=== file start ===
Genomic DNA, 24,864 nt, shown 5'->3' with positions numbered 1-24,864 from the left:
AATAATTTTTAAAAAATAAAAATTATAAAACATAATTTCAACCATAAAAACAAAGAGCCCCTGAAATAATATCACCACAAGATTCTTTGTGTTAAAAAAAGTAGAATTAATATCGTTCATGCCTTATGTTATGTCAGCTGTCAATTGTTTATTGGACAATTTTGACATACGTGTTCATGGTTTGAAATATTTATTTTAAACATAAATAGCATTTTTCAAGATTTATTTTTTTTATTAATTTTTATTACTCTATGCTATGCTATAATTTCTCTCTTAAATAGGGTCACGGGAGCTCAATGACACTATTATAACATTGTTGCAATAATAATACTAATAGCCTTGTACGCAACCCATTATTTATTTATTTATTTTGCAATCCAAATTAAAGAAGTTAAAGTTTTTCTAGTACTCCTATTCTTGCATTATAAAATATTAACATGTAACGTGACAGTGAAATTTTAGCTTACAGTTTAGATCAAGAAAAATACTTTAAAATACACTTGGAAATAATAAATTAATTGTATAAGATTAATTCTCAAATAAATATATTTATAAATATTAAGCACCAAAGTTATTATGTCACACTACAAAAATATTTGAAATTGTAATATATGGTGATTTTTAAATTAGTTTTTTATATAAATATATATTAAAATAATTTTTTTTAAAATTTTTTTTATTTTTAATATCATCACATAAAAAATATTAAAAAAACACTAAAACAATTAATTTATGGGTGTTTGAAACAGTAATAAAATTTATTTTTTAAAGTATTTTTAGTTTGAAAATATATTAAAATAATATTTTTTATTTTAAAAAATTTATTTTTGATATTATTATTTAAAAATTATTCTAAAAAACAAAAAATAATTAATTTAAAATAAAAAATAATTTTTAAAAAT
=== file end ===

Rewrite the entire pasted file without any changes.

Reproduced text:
Genomic DNA, 24,864 nt, shown 5'->3' with positions numbered 1-24,864 from the left:
AATAATTTTTAAAAAATAAAAATTATAAAACATAATTTCAACCATAAAAACAAAGAGCCCCTGAAATAATATCACCACAAGATTCTTTGTGTTAAAAAAAGTAGAATTAATATCGTTCATGCCTTATGTTATGTCAGCTGTCAATTGTTTATTGGACAATTTTGACATACGTGTTCATGGTTTGAAATATTTATTTTAAACATAAATAGCATTTTTCAAGATTTATTTTTTTTATTAATTTTTATTACTCTATGCTATGCTATAATTTCTCTCTTAAATAGGGTCACGGGAGCTCAATGACACTATTATAACATTGTTGCAATAATAATACTAATAGCCTTGTACGCAACCCATTATTTATTTATTTATTTTGCAATCCAAATTAAAGAAGTTAAAGTTTTTCTAGTACTCCTATTCTTGCATTATAAAATATTAACATGTAACGTGACAGTGAAATTTTAGCTTACAGTTTAGATCAAGAAAAATACTTTAAAATACACTTGGAAATAATAAATTAATTGTATAAGATTAATTCTCAAATAAATATATTTATAAATATTAAGCACCAAAGTTATTATGTCACACTACAAAAATATTTGAAATTGTAATATATGGTGATTTTTAAATTAGTTTTTTATATAAATATATATTAAAATAATTTTTTTTAAAATTTTTTTTATTTTTAATATCATCACATAAAAAATATTAAAAAAACACTAAAACAATTAATTTATGGGTGTTTGAAACAGTAATAAAATTTATTTTTTAAAGTATTTTTAGTTTGAAAATATATTAAAATAATATTTTTTATTTTAAAAAATTTATTTTTGATATTATTATTTAAAAATTATTCTAAAAAACAAAAAATAATTAATTTAAAATAAAAAATAATTTTTAAAAAT